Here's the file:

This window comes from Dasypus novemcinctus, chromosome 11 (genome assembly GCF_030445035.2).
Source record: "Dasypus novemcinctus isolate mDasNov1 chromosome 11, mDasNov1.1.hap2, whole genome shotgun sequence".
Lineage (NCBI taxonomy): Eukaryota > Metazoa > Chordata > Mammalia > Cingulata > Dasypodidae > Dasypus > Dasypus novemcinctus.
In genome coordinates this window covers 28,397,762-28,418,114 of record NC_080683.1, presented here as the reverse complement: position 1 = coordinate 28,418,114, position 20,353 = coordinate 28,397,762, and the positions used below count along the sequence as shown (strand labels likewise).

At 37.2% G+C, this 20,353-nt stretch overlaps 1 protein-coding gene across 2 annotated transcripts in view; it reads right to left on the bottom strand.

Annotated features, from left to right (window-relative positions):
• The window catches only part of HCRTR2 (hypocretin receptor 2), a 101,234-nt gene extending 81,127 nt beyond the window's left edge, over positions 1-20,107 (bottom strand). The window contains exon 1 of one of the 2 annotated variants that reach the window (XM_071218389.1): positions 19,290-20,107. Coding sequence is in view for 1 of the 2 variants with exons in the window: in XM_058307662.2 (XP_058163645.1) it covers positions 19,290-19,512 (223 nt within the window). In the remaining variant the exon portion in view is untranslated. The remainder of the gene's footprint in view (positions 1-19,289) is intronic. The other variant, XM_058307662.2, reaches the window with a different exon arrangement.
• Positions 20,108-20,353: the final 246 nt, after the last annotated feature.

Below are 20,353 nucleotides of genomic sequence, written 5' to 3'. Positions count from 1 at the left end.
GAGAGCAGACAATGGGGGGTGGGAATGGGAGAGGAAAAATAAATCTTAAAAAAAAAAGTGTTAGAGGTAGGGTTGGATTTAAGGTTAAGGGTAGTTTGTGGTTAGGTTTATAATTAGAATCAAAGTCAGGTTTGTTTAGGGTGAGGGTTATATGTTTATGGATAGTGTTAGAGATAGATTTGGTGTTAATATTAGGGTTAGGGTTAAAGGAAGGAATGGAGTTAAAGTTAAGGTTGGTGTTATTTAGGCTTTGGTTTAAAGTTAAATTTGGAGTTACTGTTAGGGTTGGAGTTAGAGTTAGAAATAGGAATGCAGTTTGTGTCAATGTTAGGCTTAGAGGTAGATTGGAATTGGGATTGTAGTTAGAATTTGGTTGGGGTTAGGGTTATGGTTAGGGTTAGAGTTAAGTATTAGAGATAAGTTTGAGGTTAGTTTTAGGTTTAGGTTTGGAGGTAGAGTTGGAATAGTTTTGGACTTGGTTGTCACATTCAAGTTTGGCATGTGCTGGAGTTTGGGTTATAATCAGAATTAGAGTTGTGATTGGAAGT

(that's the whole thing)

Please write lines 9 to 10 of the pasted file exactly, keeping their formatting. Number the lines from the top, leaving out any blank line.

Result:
Below are 20,353 nucleotides of genomic sequence, written 5' to 3'. Positions count from 1 at the left end.
GAGAGCAGACAATGGGGGGTGGGAATGGGAGAGGAAAAATAAATCTTAAAAAAAAAAGTGTTAGAGGTAGGGTTGGATTTAAGGTTAAGGGTAGTTTGTGGTTAGGTTTATAATTAGAATCAAAGTCAGGTTTGTTTAGGGTGAGGGTTATATGTTTATGGATAGTGTTAGAGATAGATTTGGTGTTAATATTAGGGTTAGGGTTAAAGGAAGGAATGGAGTTAAAGTTAAGGTTGGTGTTATTTAGGCTTTGGTTTAAAGTTAAATTTGGAGTTACTGTTAGGGTTGGAGTTAGAGTTAGAAATAGGAATGCAGTTTGTGTCAATGTTAGGCTTAGAGGTAGATTGGAATTGGGATTGTAGTTAGAATTTGGTTGGGGTTAGGGTTATGGTTAGGGTTAGAGTTAAGTATTAGAGATAAGTTTGAGGTTAGTTTTAGGTTTAGGTTTGGAGGTAGAGTTGGAATAGTTTTGGACTTGGTTGTCACATTCAAGTTTGGCATGTGCTGGAGTTTGGGTTATAATCAGAATTAGAGTTGTGATTGGAAGT